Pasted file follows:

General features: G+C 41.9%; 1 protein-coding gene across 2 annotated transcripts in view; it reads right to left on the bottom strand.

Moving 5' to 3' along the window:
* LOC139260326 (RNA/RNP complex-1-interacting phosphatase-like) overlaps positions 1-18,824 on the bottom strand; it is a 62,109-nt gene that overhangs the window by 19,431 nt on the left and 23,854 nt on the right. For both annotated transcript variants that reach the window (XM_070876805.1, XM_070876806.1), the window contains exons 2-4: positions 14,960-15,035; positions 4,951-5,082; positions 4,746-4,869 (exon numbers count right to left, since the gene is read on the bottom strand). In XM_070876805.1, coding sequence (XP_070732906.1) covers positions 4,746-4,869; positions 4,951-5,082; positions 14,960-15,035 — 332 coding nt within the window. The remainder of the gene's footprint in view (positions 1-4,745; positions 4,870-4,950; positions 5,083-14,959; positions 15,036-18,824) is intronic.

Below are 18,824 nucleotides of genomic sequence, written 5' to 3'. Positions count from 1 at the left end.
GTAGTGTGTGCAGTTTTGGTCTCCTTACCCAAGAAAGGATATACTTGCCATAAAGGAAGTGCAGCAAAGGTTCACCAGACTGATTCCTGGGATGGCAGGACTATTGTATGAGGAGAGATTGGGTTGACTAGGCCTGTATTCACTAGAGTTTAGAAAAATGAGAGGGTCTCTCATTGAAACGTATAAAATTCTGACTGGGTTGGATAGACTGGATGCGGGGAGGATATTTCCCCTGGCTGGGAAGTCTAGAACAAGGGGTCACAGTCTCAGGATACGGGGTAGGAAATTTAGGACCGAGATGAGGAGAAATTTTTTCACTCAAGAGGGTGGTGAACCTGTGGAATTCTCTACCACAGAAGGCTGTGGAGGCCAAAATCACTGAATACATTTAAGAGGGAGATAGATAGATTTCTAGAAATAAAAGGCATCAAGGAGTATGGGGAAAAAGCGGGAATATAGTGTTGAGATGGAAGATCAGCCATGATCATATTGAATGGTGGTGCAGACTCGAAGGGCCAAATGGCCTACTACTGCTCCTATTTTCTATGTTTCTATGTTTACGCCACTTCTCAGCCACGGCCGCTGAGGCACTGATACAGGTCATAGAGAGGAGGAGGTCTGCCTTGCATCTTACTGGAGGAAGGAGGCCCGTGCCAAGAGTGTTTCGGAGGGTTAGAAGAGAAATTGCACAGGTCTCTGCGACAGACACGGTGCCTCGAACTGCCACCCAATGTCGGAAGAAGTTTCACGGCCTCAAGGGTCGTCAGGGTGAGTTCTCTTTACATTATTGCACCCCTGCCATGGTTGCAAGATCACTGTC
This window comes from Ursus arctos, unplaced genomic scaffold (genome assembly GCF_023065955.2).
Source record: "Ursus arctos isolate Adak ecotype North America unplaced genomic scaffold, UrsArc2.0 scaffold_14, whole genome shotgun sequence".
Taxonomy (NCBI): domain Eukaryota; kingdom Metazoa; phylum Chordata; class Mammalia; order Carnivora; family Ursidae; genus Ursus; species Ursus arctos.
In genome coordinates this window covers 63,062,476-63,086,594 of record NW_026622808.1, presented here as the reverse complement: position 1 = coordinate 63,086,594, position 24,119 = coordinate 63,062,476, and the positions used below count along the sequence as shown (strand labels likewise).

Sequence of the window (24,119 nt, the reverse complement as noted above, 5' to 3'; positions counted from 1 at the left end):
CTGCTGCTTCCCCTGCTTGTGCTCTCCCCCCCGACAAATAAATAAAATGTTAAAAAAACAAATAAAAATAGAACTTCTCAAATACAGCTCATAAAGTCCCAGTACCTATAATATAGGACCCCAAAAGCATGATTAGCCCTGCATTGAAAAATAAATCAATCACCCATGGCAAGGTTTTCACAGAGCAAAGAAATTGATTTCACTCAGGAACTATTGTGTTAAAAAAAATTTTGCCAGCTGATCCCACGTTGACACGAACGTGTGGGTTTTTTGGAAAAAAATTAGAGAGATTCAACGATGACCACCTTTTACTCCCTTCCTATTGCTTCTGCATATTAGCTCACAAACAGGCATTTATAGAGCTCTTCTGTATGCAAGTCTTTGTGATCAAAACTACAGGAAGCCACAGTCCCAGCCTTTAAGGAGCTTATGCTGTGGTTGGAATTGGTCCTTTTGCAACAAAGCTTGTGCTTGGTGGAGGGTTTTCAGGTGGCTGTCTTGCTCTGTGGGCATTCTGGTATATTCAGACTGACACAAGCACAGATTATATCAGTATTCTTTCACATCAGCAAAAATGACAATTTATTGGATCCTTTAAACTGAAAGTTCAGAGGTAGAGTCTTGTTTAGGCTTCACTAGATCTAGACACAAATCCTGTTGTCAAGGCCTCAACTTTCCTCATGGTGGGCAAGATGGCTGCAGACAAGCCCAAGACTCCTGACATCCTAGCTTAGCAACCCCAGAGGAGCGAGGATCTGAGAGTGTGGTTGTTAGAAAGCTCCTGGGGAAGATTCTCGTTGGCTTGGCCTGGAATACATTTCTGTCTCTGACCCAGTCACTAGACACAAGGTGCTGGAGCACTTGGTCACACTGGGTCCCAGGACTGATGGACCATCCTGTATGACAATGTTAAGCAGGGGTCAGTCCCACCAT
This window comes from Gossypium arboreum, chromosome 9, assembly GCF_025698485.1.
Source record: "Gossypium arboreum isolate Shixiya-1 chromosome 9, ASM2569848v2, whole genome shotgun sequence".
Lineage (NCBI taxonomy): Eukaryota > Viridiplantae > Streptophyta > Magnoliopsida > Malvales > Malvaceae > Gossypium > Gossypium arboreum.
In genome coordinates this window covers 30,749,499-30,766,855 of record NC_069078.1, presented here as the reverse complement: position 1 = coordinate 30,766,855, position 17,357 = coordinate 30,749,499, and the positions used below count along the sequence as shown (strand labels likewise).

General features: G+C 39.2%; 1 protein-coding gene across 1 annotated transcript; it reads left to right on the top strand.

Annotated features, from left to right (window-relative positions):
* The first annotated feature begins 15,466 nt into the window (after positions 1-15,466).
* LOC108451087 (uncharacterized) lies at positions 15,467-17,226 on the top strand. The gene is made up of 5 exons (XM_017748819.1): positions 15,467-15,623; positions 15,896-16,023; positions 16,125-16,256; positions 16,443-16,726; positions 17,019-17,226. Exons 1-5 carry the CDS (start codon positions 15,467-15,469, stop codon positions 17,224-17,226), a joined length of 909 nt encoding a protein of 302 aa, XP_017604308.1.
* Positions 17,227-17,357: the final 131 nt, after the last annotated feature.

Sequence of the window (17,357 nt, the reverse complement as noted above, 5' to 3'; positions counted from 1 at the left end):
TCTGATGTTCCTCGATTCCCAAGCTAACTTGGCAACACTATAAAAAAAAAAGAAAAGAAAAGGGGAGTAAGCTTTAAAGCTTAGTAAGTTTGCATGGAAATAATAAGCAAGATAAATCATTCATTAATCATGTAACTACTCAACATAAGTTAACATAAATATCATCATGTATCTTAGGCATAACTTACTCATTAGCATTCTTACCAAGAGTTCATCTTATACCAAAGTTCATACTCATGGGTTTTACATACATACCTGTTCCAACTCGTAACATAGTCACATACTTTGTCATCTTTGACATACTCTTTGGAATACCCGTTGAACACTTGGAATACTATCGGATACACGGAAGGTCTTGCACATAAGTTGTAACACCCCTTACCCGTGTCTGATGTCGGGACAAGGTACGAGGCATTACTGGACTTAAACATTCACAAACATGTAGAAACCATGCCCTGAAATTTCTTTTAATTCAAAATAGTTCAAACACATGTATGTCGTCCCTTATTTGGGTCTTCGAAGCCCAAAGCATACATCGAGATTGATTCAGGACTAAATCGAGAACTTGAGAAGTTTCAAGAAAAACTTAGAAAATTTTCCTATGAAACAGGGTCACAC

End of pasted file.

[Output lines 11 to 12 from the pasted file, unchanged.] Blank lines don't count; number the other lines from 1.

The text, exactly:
CTGCTGCTTCCCCTGCTTGTGCTCTCCCCCCCGACAAATAAATAAAATGTTAAAAAAACAAATAAAAATAGAACTTCTCAAATACAGCTCATAAAGTCCCAGTACCTATAATATAGGACCCCAAAAGCATGATTAGCCCTGCATTGAAAAATAAATCAATCACCCATGGCAAGGTTTTCACAGAGCAAAGAAATTGATTTCACTCAGGAACTATTGTGTTAAAAAAAATTTTGCCAGCTGATCCCACGTTGACACGAACGTGTGGGTTTTTTGGAAAAAAATTAGAGAGATTCAACGATGACCACCTTTTACTCCCTTCCTATTGCTTCTGCATATTAGCTCACAAACAGGCATTTATAGAGCTCTTCTGTATGCAAGTCTTTGTGATCAAAACTACAGGAAGCCACAGTCCCAGCCTTTAAGGAGCTTATGCTGTGGTTGGAATTGGTCCTTTTGCAACAAAGCTTGTGCTTGGTGGAGGGTTTTCAGGTGGCTGTCTTGCTCTGTGGGCATTCTGGTATATTCAGACTGACACAAGCACAGATTATATCAGTATTCTTTCACATCAGCAAAAATGACAATTTATTGGATCCTTTAAACTGAAAGTTCAGAGGTAGAGTCTTGTTTAGGCTTCACTAGATCTAGACACAAATCCTGTTGTCAAGGCCTCAACTTTCCTCATGGTGGGCAAGATGGCTGCAGACAAGCCCAAGACTCCTGACATCCTAGCTTAGCAACCCCAGAGGAGCGAGGATCTGAGAGTGTGGTTGTTAGAAAGCTCCTGGGGAAGATTCTCGTTGGCTTGGCCTGGAATACATTTCTGTCTCTGACCCAGTCACTAGACACAAGGTGCTGGAGCACTTGGTCACACTGGGTCCCAGGACTGATGGACCATCCTGTATGACAATGTTAAGCAGGGGTCAGTCCCACCAT
This window comes from Gossypium arboreum, chromosome 9, assembly GCF_025698485.1.